And we now have to look down the barrel of getting a plumber at a reasonable rate asap.

2019 - you have been an adventure so far.

So - Happy New Year!!  How has the New Year been treating you?

Thursday, December 06, 2018

Did you Dux? Or, the Tale of the Red Chair...

Based on my own personal anecdata, (early 80s Year 7) Dux was definitely based on teacher preference.

I went to a TINY school that received most teachers based on demerit .

On the rare occasion that we lured a good one, they were looking for us, and we them.  When you live in a small community, the worth of a good schoolteacher is valued.

However, we had form.  Apparently the town was mentioned in State Parliament in the 1950s for the local walkout by families in reaction to such indifferent teachers.

Thommo came to the school when I was in Year 6.  In my year, there were 5 students.  There was (using our Charlie's Angels names) Sabrina, Kelly, Bosley, Kris and Jill .  In the year above us, there was one girl, in the year below, one girl.  There were 20 students in the whole school - counting the pre-schooler.
The first year Thommo was there (and every year prior to that for at least 30 years) there was no dux.

The second year - mine and Thommo's final year - Thommo decided he would create a Dux award.

Now, all 5 of us had been together for 7 years of schooling.  We KNEW our order of academic progress -  Sabrina, Kelly, Bosley, Kris and Jill - every single time. 

Thommo had brought with him from the city a few quaint beliefs.

An abhorrence of Queensland, the bush and its people - which did make things a tad uncomfortable.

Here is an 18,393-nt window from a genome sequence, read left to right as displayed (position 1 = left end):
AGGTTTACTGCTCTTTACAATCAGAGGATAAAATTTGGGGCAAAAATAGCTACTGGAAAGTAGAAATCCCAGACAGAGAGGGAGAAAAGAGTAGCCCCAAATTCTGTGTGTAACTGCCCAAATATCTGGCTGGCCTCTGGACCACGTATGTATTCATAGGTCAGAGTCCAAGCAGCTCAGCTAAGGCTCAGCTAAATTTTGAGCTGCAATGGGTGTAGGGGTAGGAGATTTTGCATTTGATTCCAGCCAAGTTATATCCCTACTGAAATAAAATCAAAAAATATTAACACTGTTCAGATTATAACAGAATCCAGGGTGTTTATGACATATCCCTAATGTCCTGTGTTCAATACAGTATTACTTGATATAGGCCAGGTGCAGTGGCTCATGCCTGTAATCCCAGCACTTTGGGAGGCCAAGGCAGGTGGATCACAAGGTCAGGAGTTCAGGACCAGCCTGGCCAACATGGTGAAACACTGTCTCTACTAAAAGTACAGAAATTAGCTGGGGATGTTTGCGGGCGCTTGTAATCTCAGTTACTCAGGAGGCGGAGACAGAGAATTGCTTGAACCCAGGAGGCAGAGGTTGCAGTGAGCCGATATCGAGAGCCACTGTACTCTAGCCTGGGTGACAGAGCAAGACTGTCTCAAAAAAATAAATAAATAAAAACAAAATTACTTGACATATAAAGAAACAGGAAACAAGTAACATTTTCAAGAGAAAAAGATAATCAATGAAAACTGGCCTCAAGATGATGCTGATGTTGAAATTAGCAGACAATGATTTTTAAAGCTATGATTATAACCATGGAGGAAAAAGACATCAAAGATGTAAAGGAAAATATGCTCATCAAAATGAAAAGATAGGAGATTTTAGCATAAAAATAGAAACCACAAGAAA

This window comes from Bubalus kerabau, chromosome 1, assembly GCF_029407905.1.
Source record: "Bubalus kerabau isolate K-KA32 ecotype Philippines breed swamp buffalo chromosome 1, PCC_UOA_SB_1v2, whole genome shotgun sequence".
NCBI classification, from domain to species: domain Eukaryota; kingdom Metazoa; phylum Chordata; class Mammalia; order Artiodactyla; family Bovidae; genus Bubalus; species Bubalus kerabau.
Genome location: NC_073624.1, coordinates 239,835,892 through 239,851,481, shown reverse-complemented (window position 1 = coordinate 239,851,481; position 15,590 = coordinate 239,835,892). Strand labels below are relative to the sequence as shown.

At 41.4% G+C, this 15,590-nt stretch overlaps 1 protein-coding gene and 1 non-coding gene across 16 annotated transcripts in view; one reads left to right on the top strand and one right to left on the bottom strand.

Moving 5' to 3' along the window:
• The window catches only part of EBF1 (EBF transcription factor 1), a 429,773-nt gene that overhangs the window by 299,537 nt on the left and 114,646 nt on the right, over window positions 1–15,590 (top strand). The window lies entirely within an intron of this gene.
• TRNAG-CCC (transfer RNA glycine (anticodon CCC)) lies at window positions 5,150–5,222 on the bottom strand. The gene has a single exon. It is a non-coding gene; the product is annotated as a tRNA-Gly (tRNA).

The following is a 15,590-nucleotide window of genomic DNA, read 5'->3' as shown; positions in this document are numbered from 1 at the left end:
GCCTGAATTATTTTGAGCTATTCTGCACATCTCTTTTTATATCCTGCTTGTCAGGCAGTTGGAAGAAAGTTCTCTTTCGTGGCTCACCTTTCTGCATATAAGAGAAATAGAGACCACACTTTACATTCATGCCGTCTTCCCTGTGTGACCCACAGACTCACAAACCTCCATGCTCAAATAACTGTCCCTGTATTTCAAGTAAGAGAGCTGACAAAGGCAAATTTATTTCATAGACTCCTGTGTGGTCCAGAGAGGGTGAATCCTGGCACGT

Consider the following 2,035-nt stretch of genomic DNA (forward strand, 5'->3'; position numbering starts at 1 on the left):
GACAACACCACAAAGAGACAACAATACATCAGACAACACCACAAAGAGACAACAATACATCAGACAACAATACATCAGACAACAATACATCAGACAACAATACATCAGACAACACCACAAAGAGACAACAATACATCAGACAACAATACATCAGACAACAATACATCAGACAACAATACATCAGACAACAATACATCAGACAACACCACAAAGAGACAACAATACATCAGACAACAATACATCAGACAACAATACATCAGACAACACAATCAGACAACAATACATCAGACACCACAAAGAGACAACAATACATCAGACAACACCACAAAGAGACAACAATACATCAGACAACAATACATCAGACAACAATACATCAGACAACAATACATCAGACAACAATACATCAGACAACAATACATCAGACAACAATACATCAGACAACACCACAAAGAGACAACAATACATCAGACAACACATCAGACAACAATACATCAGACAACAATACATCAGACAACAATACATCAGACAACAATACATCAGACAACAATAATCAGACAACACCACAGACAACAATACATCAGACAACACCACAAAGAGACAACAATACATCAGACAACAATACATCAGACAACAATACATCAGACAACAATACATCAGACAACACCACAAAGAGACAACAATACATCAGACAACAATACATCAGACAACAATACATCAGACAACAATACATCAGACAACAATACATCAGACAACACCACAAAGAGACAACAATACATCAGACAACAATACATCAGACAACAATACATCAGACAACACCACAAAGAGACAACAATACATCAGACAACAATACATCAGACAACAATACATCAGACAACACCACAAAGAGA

A desire to teach such savages Australian Rules Football (or aerial ping-pong as we locally referred to it) - he was deep in Polocrosse, Campdrafting and Rugby League territory.

Motorcycling for fun.  Yeah.  In a community that valued topsoil because where it wasn't that, it was granite and angular, and by the way it HURT a lot if your horse dropped you - but at least that bugger would walk home.  You had to PUSH a motorcycle.

And Thommo held a rigid belief in intellectual superiority of males.  How ridiculous!!!  We all knew THAT was BS.  We had all grown up with our mothers being the brains and our fathers being the instruments of each farming enterprise.  Some of our fathers didn't even know how to talk to kids, let alone crack a book or think about numbers.  That was what mothers were great at.  That and organising stuff.  Thommo didn't think so.

So Thommo's parting shot to a community that had not been warm to his presence for that and so many more transgressions was the installation of the Dux award.  I think perhaps to cement his posterity in the region.

Thommo awarded the Dux to Bosley.

We all cheered for Bosley, of course - he was a good bloke and we had all grown up together.

But we were (in order) Sabrina, Kelly, Bosley, Kris and Jill.

The eyeroll of parents and students alike caused seismic sensation at the school.

Our parting shot to Thommo was a gift-wrapped Red Chair.

The Red Chair had been the Little Room's birthday chair prior to Thommo's arrival.  On the day when you got to celebrate YOUR day, you got to be a special person for the day in The Red Chair.  You got to choose activities, Mrs Hockey baked you a cake and let you help wash up.  It was pretty special.

Thommo made it a pretty special chair too.  Thommo installed this chair on the upstairs verandah outside of his office.

"The Red Chair"

Anyone who was the first to rise Thommo's ire on any morning (and every morning) would get detention upon The Red Chair.

I must admit, whether consciously or subconsciously, it seems that I volunteered myself most days for this pleasure.